Site remediation, has been carried out for the purposes of developing the land for indistrisl use, as this was the location of a former fuel storage facility. The MRF site also includes blocks 9&11 section 8. The two sites achieve a dual street frontage and have a zoning that permits the materials recovery activity.

Adjacent to blocks 9&11 section 8 is the “South Shunt” rail siding on part Block 11 Section 47 Fyshwick. This site permits railway uses and it is proposed (by seperate development application DA201835108) to construct a rail freight terminal and freight transport faciltiy on this land. CRS has been granted a 20 year licence by Transport for NSW to establish on operate this terminal subject to development approval. This centrally located MRF would enable unsorted waste to transported from the north and the south of Canberra efficiently, and after processing the waste residues and recyclables can be transported by rail from the ACT to Woodlawn or other rail destinations as required. It would also allow the re-establishment of general freight services to and from Canberra.  Repairs and upgrades will be made to this shunt with the help of a $1 million grant from the NSW Government.

This EIS discusses the MRF and RFT operations on the site due to its need to examine the entire environmental impact. The establishment of the MRF will ensure that CRS can begin diverting waste from the Mugga Lane and other landfills as soon as possible and start harvesting the recycled resource potential of the MSW and C&I waste streams.



From a broader ACT Government Policy and community perspective, the development of this MRF proposal will benefit the ACT Government across a range of policy objectives including:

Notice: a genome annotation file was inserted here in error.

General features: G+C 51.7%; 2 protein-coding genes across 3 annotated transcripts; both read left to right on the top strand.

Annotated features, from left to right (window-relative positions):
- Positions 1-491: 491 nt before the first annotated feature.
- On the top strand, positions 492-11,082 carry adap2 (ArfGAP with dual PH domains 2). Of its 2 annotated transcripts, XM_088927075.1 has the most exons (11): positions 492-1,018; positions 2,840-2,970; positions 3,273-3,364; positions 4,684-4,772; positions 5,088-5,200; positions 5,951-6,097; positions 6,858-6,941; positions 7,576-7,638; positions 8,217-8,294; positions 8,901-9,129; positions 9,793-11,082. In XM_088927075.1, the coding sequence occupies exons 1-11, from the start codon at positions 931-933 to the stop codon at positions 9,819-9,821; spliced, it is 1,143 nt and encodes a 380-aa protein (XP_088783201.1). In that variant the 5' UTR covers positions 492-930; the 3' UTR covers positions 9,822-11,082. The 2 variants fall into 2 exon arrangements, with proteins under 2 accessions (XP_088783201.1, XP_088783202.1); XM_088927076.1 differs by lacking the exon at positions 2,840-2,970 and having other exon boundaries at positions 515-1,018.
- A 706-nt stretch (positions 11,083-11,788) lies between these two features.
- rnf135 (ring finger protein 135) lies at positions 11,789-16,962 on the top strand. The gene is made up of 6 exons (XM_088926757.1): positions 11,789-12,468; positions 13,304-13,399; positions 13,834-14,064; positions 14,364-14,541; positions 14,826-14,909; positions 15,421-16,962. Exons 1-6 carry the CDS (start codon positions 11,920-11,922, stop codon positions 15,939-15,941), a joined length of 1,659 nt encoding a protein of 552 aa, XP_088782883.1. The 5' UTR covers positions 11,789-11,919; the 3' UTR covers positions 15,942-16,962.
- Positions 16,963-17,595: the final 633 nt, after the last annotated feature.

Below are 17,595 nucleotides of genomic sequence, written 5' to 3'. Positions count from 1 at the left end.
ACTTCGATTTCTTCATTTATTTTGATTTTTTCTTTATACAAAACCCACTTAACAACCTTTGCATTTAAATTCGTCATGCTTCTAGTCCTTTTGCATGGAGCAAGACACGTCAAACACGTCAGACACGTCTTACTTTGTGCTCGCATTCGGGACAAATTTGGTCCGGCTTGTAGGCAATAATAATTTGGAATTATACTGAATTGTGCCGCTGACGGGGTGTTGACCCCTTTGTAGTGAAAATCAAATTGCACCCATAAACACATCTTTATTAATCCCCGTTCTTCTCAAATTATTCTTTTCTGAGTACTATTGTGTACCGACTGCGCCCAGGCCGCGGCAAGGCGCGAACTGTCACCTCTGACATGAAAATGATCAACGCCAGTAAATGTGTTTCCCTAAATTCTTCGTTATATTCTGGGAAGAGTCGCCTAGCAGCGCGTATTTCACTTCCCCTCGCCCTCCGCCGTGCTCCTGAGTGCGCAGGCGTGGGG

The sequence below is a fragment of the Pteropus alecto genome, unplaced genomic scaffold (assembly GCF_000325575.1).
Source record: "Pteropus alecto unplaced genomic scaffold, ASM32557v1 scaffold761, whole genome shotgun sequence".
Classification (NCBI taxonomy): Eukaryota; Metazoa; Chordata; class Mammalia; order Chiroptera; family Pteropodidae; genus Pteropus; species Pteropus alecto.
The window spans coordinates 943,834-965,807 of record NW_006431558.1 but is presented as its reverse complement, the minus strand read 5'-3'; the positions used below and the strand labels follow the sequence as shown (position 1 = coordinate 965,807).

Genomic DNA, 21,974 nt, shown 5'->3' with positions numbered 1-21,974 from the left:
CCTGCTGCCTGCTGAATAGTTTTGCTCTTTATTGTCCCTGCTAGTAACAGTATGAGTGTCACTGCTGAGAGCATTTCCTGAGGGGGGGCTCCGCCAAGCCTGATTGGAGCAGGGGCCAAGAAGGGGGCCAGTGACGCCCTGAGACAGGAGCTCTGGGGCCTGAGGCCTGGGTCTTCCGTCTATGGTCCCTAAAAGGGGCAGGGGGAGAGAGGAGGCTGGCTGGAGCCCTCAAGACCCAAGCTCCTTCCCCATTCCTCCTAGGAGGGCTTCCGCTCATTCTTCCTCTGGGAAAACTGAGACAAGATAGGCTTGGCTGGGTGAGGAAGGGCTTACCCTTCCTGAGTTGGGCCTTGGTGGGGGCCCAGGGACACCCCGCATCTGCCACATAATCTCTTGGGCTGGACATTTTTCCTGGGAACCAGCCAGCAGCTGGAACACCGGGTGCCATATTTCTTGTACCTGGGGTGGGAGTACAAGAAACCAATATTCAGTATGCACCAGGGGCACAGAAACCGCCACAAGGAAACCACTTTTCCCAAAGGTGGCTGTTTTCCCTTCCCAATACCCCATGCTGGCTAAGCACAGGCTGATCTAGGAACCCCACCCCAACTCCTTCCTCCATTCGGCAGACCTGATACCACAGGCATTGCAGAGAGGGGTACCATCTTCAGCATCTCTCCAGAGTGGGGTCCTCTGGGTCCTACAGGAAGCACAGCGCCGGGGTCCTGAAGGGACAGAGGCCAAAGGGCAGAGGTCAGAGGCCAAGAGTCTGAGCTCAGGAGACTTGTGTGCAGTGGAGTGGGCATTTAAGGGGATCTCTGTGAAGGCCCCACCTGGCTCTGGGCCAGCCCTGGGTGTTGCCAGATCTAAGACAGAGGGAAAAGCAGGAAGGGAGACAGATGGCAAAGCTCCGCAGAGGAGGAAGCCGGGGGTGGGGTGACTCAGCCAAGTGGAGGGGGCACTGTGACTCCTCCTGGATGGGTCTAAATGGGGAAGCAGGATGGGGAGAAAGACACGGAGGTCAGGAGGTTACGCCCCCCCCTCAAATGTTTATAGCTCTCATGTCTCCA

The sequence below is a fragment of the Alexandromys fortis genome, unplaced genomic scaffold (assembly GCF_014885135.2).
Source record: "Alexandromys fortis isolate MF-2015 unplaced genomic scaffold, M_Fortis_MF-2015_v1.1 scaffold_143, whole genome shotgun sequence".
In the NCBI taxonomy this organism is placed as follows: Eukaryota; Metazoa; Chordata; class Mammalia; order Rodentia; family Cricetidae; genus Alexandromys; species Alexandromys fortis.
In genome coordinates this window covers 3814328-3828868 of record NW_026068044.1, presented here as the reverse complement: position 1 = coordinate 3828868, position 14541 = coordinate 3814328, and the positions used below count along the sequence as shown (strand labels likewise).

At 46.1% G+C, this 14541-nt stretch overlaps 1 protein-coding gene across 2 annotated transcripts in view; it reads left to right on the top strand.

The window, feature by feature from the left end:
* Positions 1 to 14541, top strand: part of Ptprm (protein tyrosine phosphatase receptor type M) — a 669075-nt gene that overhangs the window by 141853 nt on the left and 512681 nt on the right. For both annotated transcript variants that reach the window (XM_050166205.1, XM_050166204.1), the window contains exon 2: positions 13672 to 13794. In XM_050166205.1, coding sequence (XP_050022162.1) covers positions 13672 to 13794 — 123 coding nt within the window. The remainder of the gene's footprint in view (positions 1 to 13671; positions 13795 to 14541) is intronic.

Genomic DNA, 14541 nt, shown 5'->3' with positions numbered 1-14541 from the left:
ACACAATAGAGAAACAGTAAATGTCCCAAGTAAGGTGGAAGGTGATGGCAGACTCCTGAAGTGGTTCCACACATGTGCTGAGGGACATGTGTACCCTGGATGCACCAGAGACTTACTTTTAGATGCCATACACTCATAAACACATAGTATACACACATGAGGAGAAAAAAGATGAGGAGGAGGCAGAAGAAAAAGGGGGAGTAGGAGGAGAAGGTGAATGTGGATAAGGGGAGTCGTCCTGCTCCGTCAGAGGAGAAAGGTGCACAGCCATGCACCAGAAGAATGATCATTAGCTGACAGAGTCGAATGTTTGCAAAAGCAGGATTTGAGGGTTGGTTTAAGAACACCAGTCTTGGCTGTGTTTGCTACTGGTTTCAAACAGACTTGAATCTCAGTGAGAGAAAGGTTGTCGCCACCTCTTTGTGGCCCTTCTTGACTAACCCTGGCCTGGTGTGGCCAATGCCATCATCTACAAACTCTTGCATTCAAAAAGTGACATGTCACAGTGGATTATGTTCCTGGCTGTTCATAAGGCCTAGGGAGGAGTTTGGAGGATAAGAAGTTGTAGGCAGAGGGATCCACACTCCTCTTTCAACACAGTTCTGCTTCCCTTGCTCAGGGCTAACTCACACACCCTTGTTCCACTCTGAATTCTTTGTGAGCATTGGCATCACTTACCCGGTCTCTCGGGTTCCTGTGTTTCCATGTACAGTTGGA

• Significantly extend the life of the ACT’s Mugga Lane landfill. This extends its operational life for the purposes of higher revenue an less volume, special and hazardous landfill requirements.The reduction in Mugga Lane receipt volumes will increase the available landfill space for 8-10 years in the first year of CRS opening its MRF operation. There will be a clear environmental and financial saving to the ACT Government in avoiding further investment in the extension of this facility and the associated environmental impacts. It is assumed that the Mugga Lane facility would continue to accept wastes such as medical waste and asbestos as well as processing the public drop-off facility.
  • Providing managed cross border solutions for waste benefiting the wider region. This is an underlying theme of the ACT/NSW Memorandum of Understanding (MOU) for regional collaboration to promote economic development and improve resource management across borders;
  • Promoting the ACT as a new and innovative advanced waste management hub, incorporating the latest in sorting equipment, proven odour control methods and other best practice environmental safety systems;
  • Provide a positive impact on the ACT economy by diversifying the economic base and creating 48 fulltime jobs, and other part time jobs, through the development of a new, innovative and growing industry.

Mugga Lane Landfill

Exisiting Mugga Lane Landfill

Materials Recovery Facility